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Mobile library still mobile


Students at Glenreagh Public School always enjoy taking full advantage of Clarence Valley Council’s mobile library service. Pic: Courtesy Terry Powter
Students at Glenreagh Public School always enjoy taking full advantage of Clarence Valley Council’s mobile library service. Pic: Courtesy Terry Powter

Geoff Helisma

Clarence Valley’s mayor, Richie Williamson, says the council’s mobile library service will continue, at least until councillors decide which services will be cut as the council moves to conform with the NSW Government’s Fit for the Future program.
The operational, delivery and budget documents adopted at last week’s council meeting state that the truck used to deliver the service “needs replacing at a cost of over $250,000”; and that “savings of $146,100 have been included in the draft 2015/16 budget”.
“The facts are much of the services which was delivered traditionally by the mobile library are now available online via the internet,” the report states.
“Digital library resources are available to the whole community, not only from the Clarence Regional Library, but from sources all over the world.
“For disadvantaged members of our community we offer a home delivery service through our library volunteers.”
During the exhibition process, the council received 25 submissions calling for the service’s retention, including an 87-signature petition organised by Terry Powick, whose children attend Glenreagh Public School.
He also organised a petition, which at the time of writing had a 133 supporters, made a submission (that included the petition) and emailed all of the councillors; however, while his submission is mentioned in the council’s submissions summary document, the details are not included on the web-accessed public record.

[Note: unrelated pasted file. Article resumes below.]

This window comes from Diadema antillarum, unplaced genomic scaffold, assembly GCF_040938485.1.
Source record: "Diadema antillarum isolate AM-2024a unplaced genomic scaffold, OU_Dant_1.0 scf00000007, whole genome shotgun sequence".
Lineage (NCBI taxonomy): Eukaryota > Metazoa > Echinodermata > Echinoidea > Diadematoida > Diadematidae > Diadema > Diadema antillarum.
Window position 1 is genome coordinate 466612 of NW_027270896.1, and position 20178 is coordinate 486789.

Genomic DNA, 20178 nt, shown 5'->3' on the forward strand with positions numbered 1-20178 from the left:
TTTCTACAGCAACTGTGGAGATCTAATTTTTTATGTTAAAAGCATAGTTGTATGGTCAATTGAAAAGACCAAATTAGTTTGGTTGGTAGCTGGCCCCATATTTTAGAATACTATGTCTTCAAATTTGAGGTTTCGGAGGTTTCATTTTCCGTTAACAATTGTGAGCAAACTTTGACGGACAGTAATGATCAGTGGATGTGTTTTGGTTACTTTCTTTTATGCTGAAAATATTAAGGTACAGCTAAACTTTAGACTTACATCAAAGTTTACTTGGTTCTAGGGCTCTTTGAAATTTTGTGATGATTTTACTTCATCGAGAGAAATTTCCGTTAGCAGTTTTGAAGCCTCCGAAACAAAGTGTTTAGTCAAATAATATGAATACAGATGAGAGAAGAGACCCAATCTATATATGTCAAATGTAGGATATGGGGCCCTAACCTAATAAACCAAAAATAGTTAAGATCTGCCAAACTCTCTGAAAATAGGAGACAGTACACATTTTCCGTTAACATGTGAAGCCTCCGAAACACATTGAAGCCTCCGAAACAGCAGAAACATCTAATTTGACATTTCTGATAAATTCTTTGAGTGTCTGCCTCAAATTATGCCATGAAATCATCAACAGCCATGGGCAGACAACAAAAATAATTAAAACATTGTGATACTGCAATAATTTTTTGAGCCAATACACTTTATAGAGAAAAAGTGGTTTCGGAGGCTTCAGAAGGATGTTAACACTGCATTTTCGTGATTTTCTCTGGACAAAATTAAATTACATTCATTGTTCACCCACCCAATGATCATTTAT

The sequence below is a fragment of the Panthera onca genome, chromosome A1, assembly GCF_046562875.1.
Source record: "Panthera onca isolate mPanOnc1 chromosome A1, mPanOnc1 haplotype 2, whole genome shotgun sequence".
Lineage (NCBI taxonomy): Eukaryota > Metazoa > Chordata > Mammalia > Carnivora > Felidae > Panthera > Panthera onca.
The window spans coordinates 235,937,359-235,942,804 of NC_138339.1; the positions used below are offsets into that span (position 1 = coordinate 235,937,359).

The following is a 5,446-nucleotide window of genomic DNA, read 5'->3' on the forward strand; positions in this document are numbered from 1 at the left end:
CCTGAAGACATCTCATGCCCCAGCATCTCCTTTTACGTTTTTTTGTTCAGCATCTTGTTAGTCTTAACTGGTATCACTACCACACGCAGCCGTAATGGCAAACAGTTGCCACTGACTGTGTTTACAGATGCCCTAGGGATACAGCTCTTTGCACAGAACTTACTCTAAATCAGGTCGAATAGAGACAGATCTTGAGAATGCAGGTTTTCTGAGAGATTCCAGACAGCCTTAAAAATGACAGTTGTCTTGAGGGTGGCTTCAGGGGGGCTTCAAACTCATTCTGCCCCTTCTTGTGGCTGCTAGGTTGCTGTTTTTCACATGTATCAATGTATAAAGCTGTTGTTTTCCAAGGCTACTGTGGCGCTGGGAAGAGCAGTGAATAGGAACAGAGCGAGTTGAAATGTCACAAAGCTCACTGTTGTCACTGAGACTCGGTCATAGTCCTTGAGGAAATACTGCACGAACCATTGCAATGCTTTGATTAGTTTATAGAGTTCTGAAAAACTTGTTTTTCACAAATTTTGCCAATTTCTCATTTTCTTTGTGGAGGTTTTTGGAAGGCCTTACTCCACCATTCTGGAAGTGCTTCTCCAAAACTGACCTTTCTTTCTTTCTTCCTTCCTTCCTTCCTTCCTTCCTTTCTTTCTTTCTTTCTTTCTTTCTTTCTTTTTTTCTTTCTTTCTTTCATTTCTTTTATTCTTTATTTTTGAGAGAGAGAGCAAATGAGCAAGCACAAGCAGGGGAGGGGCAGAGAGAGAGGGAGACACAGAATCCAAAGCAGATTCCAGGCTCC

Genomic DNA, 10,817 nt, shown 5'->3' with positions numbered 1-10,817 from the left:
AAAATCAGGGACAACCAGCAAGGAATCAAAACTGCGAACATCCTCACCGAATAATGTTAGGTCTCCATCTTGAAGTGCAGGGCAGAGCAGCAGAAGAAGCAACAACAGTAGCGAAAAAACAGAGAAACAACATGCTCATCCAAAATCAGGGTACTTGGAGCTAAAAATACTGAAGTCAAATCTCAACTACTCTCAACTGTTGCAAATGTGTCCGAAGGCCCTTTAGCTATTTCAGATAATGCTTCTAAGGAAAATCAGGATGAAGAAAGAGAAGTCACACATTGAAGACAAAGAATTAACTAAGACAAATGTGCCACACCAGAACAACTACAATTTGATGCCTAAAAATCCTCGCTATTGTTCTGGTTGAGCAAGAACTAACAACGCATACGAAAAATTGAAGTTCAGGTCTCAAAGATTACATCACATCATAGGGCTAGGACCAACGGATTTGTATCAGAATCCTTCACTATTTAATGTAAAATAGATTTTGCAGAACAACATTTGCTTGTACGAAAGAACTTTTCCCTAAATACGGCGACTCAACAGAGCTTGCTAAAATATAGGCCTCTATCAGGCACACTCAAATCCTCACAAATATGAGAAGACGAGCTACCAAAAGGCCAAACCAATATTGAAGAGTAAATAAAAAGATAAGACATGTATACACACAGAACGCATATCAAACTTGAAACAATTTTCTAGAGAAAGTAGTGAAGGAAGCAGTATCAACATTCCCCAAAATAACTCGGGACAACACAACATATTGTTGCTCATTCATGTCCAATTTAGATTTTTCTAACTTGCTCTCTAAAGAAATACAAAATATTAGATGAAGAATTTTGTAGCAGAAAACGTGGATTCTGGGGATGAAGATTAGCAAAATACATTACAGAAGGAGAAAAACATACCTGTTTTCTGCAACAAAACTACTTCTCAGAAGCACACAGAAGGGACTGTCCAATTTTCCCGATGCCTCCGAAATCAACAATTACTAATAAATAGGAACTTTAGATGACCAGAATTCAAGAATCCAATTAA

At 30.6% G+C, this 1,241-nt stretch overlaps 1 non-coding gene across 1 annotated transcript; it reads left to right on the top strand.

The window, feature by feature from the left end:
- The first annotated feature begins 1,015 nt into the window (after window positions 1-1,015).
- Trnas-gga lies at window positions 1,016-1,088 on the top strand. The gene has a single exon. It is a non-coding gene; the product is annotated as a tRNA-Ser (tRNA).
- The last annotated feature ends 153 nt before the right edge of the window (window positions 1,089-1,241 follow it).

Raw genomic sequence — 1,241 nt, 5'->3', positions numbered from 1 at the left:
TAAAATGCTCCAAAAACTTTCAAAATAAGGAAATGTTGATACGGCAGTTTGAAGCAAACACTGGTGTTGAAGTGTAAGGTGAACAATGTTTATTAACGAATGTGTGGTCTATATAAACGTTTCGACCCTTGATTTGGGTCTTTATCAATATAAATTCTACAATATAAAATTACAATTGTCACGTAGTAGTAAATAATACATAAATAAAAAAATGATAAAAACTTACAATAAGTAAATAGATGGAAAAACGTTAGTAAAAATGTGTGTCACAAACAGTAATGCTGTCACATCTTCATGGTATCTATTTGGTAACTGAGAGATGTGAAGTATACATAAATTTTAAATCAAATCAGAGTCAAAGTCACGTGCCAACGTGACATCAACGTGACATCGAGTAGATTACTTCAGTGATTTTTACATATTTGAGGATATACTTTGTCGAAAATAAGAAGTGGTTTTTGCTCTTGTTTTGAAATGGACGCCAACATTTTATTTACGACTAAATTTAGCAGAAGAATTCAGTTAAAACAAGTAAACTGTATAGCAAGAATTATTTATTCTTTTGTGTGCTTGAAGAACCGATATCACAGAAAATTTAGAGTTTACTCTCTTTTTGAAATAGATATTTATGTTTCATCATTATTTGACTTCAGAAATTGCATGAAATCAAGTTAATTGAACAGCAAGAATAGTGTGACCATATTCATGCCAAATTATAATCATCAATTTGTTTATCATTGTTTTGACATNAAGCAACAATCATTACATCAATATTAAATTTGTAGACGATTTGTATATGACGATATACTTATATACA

He also established a Facebook page: Save The Book Mobile.
Mr Powick said: “I feel that the book mobile services the whole community – a lot of older generations also rely on the book mobile for their books.”
Glenreagh is over 50 kilometres from Grafton, has poor internet and mobile phone coverage and is a low socio economic area.
The mobile library visits every Thursday fortnight, is used by the school’s 60 students and 10 staff and accessed at the town’s post office by the village and surrounding area’s population.
The staff’s comment for all of the received submissions, which seems to contradict the mayor’s position, states: “The [adopted] draft operational plan … eliminates the mobile library service.
“Options include maintaining as is, complete removal or a reduced service level based around only servicing major villages, for example, greater than 30 kilometres from a town library through a combination of E ordering and a small van with limited stops.”
Mayor Williamson said councillors will carry out a “comprehensive” review of the mobile library service, along with reviews of the Grafton saleyard’s operations and the Grafton Regional Gallery, “as the adopted budget”.
“The council has resolved to … find out if there are different ways to provide the service in a more cost effective way,” he said.
“We’ll be looking at different models of delivery.
“For example, can you get online and … order the books you require [for] when [the home delivery service] goes to those areas?”
The council’s community plan states in its strategy, regarding library services, that it aims to “provide innovative and enhanced library services that support and encourage lifelong learning”.
When asked how the council was complying with this strategy, the mayor said: “One way to drive innovation is to move to E books – they are available through the library.
“They are certainly here with us to stay.
“[Also] driving innovation is the rollout of the NBN through many of those regional towns, and … the opportunities that that brings to the table with regard to public services and library services that we now have.
“That’s part of the innovation regarding how libraries are changing. [They will] be a valuable community resource for generations to come.”